As for Snapping Turtle, I know the people involved in starting up this company very well and given some of the appalling stories I could tell you about my treatment at the hands of some of the "big name" publishers, I was more than happy to go with a small publisher who shares the same vision for my work as I do. I still have contractual obligations to some HaperCollins Australia and Tor in the US, but any future works not related to those series that other publishers hold an ongoing right to, will be through Snapping Turtle. They're looking for manuscripts by the way, if any of your readers want to submit something. Details and submission are via their website.

The final instalment in the Rift Runners trilogy, Reunion, came out last year. In the series you play with a lot of different worlds. Can you tell us a bit about the inspiration for that set-up?

I like the idea of messing with history and I wanted to play in the real world for a bit. I was able to achieve both with this series. I also liked the idea of how everything is contextual. Darragh can do things in the Druid world that end up with Ren getting arrested in our world for the same thing. Also, ninja leprechaun. What more can I say?

With the most recent series of novels complete what are you working on next? What can readers look forward to?

I am going back to the world of the Hythrun Chronicles. The new series is called the War of the Gods, and the first book, The Lyre Thief, will be out next year.

Here is the blurb:
Her Serene Highness, Rakaia, Princess of Fardohnya, is off to Hythria, where her eldest sister, Adrina, is now the High Princess, to find herself a husband, and escape the inevitable bloodbath in the harem when her brother takes the throne.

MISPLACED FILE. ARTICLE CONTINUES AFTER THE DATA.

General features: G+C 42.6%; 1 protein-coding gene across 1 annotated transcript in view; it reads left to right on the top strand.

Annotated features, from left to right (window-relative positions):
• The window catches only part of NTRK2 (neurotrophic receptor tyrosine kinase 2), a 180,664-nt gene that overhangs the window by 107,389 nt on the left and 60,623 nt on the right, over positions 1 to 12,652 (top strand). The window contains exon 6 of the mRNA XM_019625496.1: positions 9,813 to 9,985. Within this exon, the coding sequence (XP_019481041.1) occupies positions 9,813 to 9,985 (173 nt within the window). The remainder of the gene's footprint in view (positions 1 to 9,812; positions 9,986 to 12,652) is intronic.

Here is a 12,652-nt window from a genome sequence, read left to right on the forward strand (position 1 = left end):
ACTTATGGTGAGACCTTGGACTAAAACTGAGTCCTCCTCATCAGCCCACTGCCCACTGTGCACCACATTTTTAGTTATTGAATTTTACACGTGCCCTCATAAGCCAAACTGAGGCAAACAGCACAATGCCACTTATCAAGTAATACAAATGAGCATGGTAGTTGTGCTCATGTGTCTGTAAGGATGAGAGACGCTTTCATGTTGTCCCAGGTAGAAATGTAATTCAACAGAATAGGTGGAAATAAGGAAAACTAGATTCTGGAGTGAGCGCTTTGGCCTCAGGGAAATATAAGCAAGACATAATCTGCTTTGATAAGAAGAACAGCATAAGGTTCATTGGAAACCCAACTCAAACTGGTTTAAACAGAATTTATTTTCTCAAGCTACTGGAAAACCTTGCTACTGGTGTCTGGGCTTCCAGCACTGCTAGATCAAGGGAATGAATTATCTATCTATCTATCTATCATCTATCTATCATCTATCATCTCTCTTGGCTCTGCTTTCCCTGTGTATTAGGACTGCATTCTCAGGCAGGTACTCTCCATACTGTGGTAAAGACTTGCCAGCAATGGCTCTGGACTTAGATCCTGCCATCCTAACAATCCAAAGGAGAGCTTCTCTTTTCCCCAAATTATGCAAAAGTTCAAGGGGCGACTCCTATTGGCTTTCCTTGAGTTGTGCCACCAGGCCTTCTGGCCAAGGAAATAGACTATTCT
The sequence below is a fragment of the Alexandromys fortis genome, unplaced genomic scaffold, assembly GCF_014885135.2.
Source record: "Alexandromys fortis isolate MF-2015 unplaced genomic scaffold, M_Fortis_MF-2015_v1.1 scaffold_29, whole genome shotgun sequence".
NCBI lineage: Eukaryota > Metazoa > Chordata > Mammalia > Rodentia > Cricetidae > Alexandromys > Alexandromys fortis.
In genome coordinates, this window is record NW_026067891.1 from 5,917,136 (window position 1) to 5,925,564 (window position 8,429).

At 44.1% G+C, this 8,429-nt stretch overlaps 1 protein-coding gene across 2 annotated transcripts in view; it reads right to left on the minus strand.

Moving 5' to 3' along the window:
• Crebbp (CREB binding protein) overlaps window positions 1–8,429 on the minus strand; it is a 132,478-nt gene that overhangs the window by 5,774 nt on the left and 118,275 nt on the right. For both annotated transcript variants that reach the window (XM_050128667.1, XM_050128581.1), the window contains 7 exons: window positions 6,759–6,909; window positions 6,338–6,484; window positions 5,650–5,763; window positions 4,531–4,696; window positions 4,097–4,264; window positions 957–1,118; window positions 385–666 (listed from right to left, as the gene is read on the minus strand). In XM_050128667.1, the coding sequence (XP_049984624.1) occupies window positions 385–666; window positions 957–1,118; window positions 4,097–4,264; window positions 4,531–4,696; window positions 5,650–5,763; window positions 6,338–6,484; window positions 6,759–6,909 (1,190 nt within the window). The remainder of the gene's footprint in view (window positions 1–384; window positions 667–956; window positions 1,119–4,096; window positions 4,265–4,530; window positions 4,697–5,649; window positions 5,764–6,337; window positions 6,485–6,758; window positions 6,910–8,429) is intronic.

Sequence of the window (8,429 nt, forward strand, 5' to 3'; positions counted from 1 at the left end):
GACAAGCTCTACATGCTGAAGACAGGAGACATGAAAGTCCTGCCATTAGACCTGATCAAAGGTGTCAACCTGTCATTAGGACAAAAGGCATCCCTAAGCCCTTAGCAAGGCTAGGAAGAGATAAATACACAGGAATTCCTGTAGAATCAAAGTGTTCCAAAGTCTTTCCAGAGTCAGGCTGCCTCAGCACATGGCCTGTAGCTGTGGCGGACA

However Rakaia has a dangerous secret, far more deadly than the prospect of marrying some decrepit old Hythrun Warlord to seal a trade deal. If she can just convince her baseborn sister, Charisee, to play along with her escape plan, she might actually get away with her life.

But when the demon child does a deal with Death to bring Brakandaran the Halfbreed back from the afterlife, the unthinkable happens. Adrina must somehow stop the peace treaty unravelling and enlist the help of the assassin Kiam Miar to bring her sister safely home.

...And in far off Medalon, someone has stolen a tiny golden lyre from the Temple of the Gods in the Citadel. The missing lyre and the thief who stole it will eventually touch all their lives in ways none of them could ever imagine.

What Australian works have you loved recently?

A couple of new authors Snapping Turtle is putting out – Ryn Lilley and Ashley Capes. Both Aussie, both great writers. I recommend both highly!

Have recent changes in the publishing industry influenced the way you work? What do you think you will be publishing/writing/reading in five years from now?

I think ebooks are the way of the future and that traditional publishers have yet to work out that trying to price an ebook to match a hard copy edition is ridiculous. I have this discussion with them all the time:) I am yet to win the argument. I also think they have no idea how to leverage social media effectively, which is why most of the new writing "millionaires" are independently published. They are living in a world where size doesn't matter so much, and still trying to control it. As book stores close and the only place you can find the books you want is online, (when was the last time you saw all 18 of my books on a single shelf in a bookshop?), the electronic format will rule. A few years ago, I sold 1 ebook for every 10 print copies. Now it's the other way around.


This interview was conducted as part of the 2014 Snapshot of Australian Speculative Fiction. We’ll be blogging interviews from 28 July to 10 August and archiving them at SF Signal. You can read interviews at:

http://tsanasreads.blogspot.se/search/label/2014snapshot (here)

Sunday, 27 July 2014

Snapshot 2014

Over the next couple of weeks, I will be posting a lot of interviews of members of the Australian speculative fiction scene. This is part of the Snapshot 2014 project, which involves a group of us interviewing seriously awesome people. It also means I won't be posting any reviews until afterwards. A bit more about Snapshot: